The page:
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Publication numberUS7135396 B1
Publication typeGrant
Application numberUS 10/939,775
Publication dateNov 14, 2006
Filing dateSep 13, 2004
Priority dateSep 13, 2004
Fee statusPaid
Publication number10939775, 939775, US 7135396 B1, US 7135396B1, US-B1-7135396, US7135396 B1, US7135396B1
InventorsCalvin T. Gabriel, Jeffrey Shields
Original AssigneeSpansion Llc, Advanced Micro Devices, Inc.
Export CitationBiBTeX, EndNote, RefMan
External Links: USPTO, USPTO Assignment, Espacenet
Method of making a semiconductor structure
US 7135396 B1
Abstract
Methods of making a semiconductor structure are disclosed. A refractory metal layer containing W, TiW, Ta, or TaN and semiconductor layer are formed on a substrate that contains copper in, for example, a via therein. A portion of the refractory metal layer and semiconductor layer is removed by etching using a fluorine-containing compound. By using W, TiW, Ta, or TaN as the refractory metal layer material and employing fluorine-based etching, the copper portion in the substrate is not substantially etched, thus preventing corrosion of the copper portion.
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Claims(20)
1. A method of processing a semiconductor structure, comprising:
forming a refractory metal layer over a substrate comprising copper, the refractory metal layer comprising at least one selected form a group consisting of W, TiW, Ta, and TaN;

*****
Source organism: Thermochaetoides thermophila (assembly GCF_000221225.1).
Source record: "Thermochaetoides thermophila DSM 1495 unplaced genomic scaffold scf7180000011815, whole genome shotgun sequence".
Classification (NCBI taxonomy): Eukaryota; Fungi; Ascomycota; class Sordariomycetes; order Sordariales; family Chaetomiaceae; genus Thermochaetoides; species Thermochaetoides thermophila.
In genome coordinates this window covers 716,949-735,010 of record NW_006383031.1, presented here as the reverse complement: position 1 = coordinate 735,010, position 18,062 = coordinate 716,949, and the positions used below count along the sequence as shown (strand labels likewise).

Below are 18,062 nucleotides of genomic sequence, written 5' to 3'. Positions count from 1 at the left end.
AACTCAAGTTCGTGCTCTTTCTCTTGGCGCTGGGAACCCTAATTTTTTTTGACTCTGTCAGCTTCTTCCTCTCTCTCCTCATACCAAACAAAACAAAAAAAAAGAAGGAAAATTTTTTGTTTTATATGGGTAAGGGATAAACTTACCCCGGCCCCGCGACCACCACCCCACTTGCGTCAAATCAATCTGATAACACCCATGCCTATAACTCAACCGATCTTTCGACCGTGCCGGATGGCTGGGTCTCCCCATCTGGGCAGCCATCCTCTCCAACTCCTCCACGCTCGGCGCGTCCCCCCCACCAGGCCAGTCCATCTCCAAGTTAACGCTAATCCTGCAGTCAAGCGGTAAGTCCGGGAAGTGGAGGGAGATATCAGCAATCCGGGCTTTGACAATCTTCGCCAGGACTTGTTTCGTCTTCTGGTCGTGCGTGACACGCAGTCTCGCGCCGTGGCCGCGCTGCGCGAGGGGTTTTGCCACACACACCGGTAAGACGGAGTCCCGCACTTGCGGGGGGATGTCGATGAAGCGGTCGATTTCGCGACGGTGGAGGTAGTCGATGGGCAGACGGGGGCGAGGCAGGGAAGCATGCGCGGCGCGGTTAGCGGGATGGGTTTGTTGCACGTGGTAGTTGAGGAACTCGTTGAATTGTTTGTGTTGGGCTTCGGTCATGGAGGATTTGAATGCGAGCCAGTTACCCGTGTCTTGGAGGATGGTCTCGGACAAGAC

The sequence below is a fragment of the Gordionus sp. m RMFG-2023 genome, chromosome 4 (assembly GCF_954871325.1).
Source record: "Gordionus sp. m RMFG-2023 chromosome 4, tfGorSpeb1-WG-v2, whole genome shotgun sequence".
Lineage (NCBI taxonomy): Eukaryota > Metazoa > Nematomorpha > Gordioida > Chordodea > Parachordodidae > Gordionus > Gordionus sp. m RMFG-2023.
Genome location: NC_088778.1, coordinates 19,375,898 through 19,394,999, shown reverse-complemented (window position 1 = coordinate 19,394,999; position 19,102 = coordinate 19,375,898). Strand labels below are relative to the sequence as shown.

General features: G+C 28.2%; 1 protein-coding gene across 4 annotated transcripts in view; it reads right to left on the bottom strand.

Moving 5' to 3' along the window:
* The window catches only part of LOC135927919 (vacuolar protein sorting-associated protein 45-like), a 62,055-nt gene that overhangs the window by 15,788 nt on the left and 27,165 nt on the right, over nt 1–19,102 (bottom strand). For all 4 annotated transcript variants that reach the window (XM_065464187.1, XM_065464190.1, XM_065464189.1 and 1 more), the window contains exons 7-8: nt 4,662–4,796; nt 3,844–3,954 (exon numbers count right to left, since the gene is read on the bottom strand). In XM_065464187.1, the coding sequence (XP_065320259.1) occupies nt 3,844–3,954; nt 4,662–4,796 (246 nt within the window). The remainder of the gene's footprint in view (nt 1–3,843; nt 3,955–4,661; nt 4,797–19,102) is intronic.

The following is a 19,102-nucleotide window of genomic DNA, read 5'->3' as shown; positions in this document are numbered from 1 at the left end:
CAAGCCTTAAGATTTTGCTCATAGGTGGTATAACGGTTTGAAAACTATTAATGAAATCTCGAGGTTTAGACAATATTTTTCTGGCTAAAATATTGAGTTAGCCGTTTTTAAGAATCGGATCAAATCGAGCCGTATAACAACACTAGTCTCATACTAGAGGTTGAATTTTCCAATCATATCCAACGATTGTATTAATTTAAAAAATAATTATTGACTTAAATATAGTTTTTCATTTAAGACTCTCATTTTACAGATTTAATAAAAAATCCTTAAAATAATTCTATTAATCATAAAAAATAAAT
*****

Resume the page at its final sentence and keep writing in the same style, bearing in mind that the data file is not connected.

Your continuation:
forming a semiconductor layer over the refractory metal layer; and
removing a portion of the refractory metal layer and the semiconductor layer formed on the substrate layer by etching using a fluorine-containing compound, wherein the copper in the substrate is substantially unetched by the fluorine-containing compound.
2. The method of claim 1, wherein the substrate layer further comprises a dielectric material or semiconductor material.
3. The method of claim 2, wherein the opening is a via, trench, or line.
4. The method of claim 1, wherein the substrate comprises copper in an opening therein.
5. The method of claim 1, wherein the substrate comprises copper in a layer therein.
6. The method of claim 1, wherein the semiconductor layer comprises a Group IV semiconductor, a Group III-V semiconductor, or a Group II-VI semiconductor.
7. The method of claim 1, wherein the semiconductor layer comprises Ge.
8. The method of claim 1, wherein the refractory metal layer comprises TiW and the semiconductor layer comprises Ge.
9. The method of claim 1, wherein removing the portion of the refractory metal layer and the semiconductor layer is carried out by plasma etching, reactive ion etching, or ion-enhanced etching.
10. The method of claim 1, wherein the fluorine-containing compound comprises at least one selected from the group consisting of a fluorinated carbon, a fluorinated hydrocarbon, sulfur hexafluoride, silicon tetrafluoride, and nitrogen trifluoride.
11. A method of making a diode, comprising:
providing a substrate layer having a copper portion therein;
forming a refractory metal layer over the substrate layer, the refractory metal layer comprising at least one selected from the group consisting of W, TiW, Ta, and TaN;
forming a semiconductor layer over the refractory metal layer; and